Costa Rica Part II

Guest blogger Kinsey Morrison shares stories from Costa Rica below.
First an earthquake, then the Harlem Shake. Thanks to Jeremiah’s creativity and iPhone with an app for everything, we started Wednesday off with a team Harlem Shake before we left for the day’s work. Our incredible bus driver, Wilson, said afterward, “I have done things with this group that I have never done before…” Obviously, we considered that a compliment, and had so much fun the first time that we did it again with a group of kids at the school where we were working. This time, Kurt was the lead dancer, and was so good he may have to quit his day job. You really have to see it to believe it – but unfortunately, it was mysteriously deleted from Jeremiah’s phone before it could make it onto YouTube…
At sixteen, I’m the youngest member of our team and have really enjoyed learning from such an outstanding group of people – many of whom I’d never met until last Sunday. Every one of them has a story, and I’m grateful for all the ones they’ve shared this week. Whatever I give during this trip, I know I will have gained so much more. I’ve discovered – as I believe we all have – more about myself, as well as how to live a better life by serving others. So far, we’ve done vision clinics for almost 400 people, taught health and hygiene training at two schools, built two mini water treatment plants with the M-100, helped an English class learn from native speakers, and undoubtedly made a difference in many lives as our own lives were changed in the process. Here are some of the ways that my awesome teammates stood out:
When they’re not doing a health and hygiene skit or gluing PVC pipes, Lisa and Trudy have done a phenomenal job videotaping and photographing our experiences here, which will help us spread word of WaterStep’s mission and help create a ripple effect. The Raglands have been everywhere, at least one of them helping on every project. Kathy was the expert “sneezer” in hygiene training today – aka, squirting kids with water after a fake sneeze to teach them about one way germs spread – and Richard handled dilapidated concrete-filled wheelbarrows across a busy, narrow, hilly road like a pro.
Jilian keeps us laughing with accidentally funny lines such as, “In North America we say, ‘I slept like a pig.”  She works hard and is willing to do anything the team needs. John is one of the most genuine and sweetest people I’ve ever met, and has done an awesome job from day one; we’re all proud of him for stepping out of his comfort zone and doing something totally new, and I’m now pretty sure he should do it more often. Karen and Pam have been working hard to learn more Spanish, and brilliantly saved the school bathrooms from flooding today as they swept water away from the doors with lunch trays; they use whatever they have to get the job done, and today were willing to get soaking wet in the torrential rain! Yes, so much for sunny Costa Rica!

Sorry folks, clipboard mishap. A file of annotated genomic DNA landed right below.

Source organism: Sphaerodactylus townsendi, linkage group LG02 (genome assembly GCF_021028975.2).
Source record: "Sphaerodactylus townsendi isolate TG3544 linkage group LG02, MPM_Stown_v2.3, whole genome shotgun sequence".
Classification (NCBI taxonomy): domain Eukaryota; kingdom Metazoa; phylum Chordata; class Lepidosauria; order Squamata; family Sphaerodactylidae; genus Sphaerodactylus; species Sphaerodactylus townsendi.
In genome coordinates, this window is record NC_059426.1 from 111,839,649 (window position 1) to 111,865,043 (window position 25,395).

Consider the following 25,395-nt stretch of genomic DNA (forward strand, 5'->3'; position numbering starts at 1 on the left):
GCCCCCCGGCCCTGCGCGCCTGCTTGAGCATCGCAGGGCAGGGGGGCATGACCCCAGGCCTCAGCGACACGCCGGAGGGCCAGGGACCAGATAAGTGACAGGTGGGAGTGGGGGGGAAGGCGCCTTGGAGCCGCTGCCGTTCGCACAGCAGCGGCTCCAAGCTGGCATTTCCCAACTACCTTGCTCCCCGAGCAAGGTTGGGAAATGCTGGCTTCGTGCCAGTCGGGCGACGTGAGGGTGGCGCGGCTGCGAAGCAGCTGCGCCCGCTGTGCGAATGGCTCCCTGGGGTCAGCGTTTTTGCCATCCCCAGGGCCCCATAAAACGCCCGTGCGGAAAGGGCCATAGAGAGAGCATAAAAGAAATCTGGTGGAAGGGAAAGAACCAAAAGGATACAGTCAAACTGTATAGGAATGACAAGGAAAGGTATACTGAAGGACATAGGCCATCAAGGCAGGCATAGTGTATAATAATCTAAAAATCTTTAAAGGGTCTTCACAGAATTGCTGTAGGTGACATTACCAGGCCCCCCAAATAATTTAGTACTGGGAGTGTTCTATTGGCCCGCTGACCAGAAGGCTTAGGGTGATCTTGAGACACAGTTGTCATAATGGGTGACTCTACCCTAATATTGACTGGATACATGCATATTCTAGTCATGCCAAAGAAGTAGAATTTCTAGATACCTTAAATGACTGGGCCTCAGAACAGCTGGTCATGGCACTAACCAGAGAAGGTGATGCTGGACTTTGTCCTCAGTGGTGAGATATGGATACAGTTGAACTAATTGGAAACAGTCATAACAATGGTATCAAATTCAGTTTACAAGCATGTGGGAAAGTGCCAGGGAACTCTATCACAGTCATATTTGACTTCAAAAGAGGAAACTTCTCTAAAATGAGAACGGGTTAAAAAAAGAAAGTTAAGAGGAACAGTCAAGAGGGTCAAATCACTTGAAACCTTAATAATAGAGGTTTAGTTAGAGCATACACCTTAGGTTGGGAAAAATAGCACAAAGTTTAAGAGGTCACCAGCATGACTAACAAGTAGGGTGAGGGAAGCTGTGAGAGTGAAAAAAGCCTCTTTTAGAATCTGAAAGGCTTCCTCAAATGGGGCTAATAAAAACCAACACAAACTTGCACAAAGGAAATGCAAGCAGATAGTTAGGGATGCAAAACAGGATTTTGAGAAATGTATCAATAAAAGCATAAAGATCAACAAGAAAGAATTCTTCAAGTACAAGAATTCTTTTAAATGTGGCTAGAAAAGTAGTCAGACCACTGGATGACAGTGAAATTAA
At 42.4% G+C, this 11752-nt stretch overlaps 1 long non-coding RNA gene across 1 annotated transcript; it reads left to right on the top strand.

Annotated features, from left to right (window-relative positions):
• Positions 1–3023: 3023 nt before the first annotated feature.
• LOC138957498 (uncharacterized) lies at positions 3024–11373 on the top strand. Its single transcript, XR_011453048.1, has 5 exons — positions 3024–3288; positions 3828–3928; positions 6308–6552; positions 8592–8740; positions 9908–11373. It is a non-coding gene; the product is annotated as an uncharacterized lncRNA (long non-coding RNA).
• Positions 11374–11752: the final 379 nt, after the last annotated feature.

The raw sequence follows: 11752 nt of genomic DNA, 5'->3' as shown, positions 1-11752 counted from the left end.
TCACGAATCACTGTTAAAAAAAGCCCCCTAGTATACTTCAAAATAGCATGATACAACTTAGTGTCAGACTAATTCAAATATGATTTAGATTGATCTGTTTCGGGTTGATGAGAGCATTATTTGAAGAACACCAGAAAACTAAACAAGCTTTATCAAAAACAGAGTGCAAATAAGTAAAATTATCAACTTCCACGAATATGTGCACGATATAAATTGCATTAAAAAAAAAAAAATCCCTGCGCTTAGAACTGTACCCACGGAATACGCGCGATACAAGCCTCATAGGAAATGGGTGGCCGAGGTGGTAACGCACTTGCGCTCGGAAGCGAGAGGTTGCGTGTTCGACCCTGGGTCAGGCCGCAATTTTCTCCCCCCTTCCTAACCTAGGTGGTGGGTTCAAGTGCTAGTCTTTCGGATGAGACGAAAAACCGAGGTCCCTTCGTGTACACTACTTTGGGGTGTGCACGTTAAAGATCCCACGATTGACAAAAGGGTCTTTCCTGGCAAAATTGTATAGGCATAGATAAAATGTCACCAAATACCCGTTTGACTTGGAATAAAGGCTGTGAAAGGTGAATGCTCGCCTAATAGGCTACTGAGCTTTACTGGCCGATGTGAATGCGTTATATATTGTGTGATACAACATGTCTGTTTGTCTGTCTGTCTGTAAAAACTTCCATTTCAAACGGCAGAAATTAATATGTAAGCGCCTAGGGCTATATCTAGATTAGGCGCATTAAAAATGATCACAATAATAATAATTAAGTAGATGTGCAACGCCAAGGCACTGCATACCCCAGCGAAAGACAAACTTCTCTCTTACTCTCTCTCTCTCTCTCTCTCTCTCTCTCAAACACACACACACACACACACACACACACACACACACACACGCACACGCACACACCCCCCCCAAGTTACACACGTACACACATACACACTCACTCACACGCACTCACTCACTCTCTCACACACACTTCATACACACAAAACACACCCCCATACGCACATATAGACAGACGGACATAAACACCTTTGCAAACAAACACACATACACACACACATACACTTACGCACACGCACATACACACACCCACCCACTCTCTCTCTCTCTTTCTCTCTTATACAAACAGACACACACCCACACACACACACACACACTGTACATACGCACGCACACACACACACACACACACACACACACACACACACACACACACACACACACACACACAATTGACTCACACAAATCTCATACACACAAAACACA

I found perhaps the only art medium that I’m good with – pipe cleaners – and have loved every second of playing with the kids and speaking Spanish. Paul saw the water project at the first school through from start to finish, and I know will do a great job leading a similar mission in Honduras. Stephanie is our resident engineer extrodinare – calculating how much chlorine need for the volume of water in the cistern, and “getting into character” as poop in the health and hygiene skit. Lauren always knows when we need to stop and think, “hold up here and let’s have a conference,” and has been a huge part of keeping the trip running smoothly. Our fearless leaders, Claudia and Kurt, have been crucial in us making the biggest and best difference we can here – as well as the best Harlem Shake, of course.
“The Troublemakers” – Isaac, Bairon, Arturo and Mark – who work at the camp where we’re staying have become a part of our team, translating, digging and even playing guitar for us last night and singing in Spanglish. Rob is also quite the musician and had us cracking up with his original song, “Day Four Blues,” poking fun at what’s typically the most frustrating day on WaterStep trips. Our other musician, bus driver Wilson, seriously has unbelievable talents, avoiding a near head-on collision with a semi on a ridiculously narrow mountain road – with a stick shift and without breaking a sweat – and then serenading us after dinner. When Claudia asked why we hadn’t had him as a driver before, he said, “I guess you’ve been going to church more!” Finally, Jeremiah is free entertainment. I don’t know if it’s the smile, or the (many) tattoos, or the jumping in chlorinator tanks and then wearing them as hats…but the Costa Rican kids swarm him almost everywhere we go, and from what I can tell, Baby Ezra is going to have one awesome, Harlem-Shaking dad.
Every time we need help, it seems like someone always comes through – from the stranger who offered his newly painted truck help us move concrete blocks, to Ana, Roddy and Kim who have been here all week translating our English into Spanish…or our Spanish into Spanish. Tonight we wrapped up with an impromptu guitar concert and a game of Apples to Apples. Right before we went to bed, a few of us met in the “internet café” (aka Claudia and Kurt’s porch and the only WiFi spot at camp). We watched an Ellen DeGeneres video where she interviews the hilarious Gladys Hardy – if you haven’t seen it, you must – and laughed so hard that I actually think I squirted our delicious, freshly chlorinated water out of my nose. One of the only serious things Gladys says is, “If everyone sings the same note in the choir, you’ll never have harmony.” This team has someone in every key, and I’ve loved singing with them. Although watching our Harlem Shake, I think we might need to work on our rhythm.

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